Effects of anisotropy on gravitational infall in galaxy clusters using an exact general relativistic model. ", M.A. Troxel, Mustapha Ishak Published in JCAP 12 (2013) 048. Paper available at 2013 - Publication


Professor - The University of Texas at Dallas [2015–Present]
Associate Professor - The University of Texas at Dallas [2011–2015]
Assistant Professor - The University of Texas at Dallas [2005–2011]
Research Associate - Princeton University [2003–2005]
Lecturer - Princeton University [2003–2004]
Teaching Assistant - Queen's University [1998–2002]
Research Assistant - Queen's University [1998–2002]


NSM Dean's Teaching Award - [2007]

Additional Information

Professional Recognitions and Service

Professional Recognitions and Honors: 

  • Journal Paper voted by the Editorial Board of Classical and Quantum Gravity Journal as one of the journal's highlights of 2002. Article title: Interactive Geometric Database, Including Exact Solutions of Einstein's Field Equations, Mustapha Ishak and Kayll Lake, Classical and Quantum Gravity 19, 505 (2002). 
  • 2002-2004 Postdoctoral Fellowship for Excellence in Research and Leadership from the Natural Sciences and Engineering Research Council of Canada (NSERC) 
  •  Journal paper selected by Chief Editor Gerardus 't Hooft (Nobel Laureate in Physics 1999) to appear in the highlights of 2008 of the Foundation of Physics Journal. Article title: Remarks on the formulation of the cosmological constant/dark energy questions. Mustapha Ishak. Foundation of physics Journal, 37:1470-1498,2007.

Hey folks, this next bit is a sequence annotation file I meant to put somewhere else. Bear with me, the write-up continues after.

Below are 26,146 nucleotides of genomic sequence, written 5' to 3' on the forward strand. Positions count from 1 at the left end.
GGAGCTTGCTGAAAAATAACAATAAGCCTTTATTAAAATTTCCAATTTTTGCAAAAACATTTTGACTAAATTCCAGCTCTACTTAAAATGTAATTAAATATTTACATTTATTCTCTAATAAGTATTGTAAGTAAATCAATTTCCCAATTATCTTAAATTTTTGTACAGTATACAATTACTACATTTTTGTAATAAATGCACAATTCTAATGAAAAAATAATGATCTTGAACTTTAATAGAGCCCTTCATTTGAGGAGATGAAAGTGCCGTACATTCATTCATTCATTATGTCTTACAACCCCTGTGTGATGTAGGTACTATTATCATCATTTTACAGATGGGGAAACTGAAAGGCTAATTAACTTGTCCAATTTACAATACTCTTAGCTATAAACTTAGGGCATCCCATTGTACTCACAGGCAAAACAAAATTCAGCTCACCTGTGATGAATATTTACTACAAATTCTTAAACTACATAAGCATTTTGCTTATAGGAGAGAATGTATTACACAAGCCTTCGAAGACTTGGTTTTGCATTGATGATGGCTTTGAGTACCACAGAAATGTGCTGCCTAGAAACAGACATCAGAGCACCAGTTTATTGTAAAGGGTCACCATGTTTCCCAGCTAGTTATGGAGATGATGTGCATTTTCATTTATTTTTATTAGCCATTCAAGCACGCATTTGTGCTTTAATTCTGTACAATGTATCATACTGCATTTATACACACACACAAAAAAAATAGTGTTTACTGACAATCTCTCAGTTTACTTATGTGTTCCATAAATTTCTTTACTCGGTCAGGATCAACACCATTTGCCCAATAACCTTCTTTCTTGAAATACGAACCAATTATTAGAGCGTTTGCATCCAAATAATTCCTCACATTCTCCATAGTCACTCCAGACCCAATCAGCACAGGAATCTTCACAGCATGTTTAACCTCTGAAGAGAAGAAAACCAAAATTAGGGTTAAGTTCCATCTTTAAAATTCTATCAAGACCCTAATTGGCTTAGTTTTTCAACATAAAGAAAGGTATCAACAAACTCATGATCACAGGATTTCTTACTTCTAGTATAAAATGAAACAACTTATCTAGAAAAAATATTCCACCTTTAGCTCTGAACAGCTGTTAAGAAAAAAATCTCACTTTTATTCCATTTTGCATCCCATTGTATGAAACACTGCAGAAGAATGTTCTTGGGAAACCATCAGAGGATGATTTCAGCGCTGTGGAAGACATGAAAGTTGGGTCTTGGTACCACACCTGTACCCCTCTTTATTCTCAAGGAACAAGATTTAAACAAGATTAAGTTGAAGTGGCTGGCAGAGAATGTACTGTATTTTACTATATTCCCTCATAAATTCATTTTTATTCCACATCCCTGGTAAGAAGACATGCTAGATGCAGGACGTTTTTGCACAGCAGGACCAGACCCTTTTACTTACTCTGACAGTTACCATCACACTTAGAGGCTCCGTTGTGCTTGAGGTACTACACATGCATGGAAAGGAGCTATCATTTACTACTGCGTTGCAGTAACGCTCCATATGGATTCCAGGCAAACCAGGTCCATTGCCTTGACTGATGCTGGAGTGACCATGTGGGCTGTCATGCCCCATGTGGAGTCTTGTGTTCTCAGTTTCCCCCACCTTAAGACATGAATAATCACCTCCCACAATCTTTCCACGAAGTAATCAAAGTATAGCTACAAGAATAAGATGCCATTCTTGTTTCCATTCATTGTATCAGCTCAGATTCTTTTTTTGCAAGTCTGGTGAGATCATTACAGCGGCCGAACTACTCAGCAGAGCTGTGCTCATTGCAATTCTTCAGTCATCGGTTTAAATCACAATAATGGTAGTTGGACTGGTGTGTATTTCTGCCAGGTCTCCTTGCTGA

•  2007 Award for Outstanding Teacher of the Year from the School of Natural Sciences and Mathematics. University of Texas at Dallas
  •  Journal paper highlighted at Physical Review Letters as Editors' suggestion and selected for a synopsis in Spotlighting Exceptional Research in Physics website of the American Physical Society. "Stringent Restriction from the Growth of Large-Scale Structure on Apparent Acceleration in Inhomogeneous Cosmological Models", Mustapha Ishak, Austin Peel, and M. A. Troxel. Phys. Rev. Lett. 111, 251302 (2013).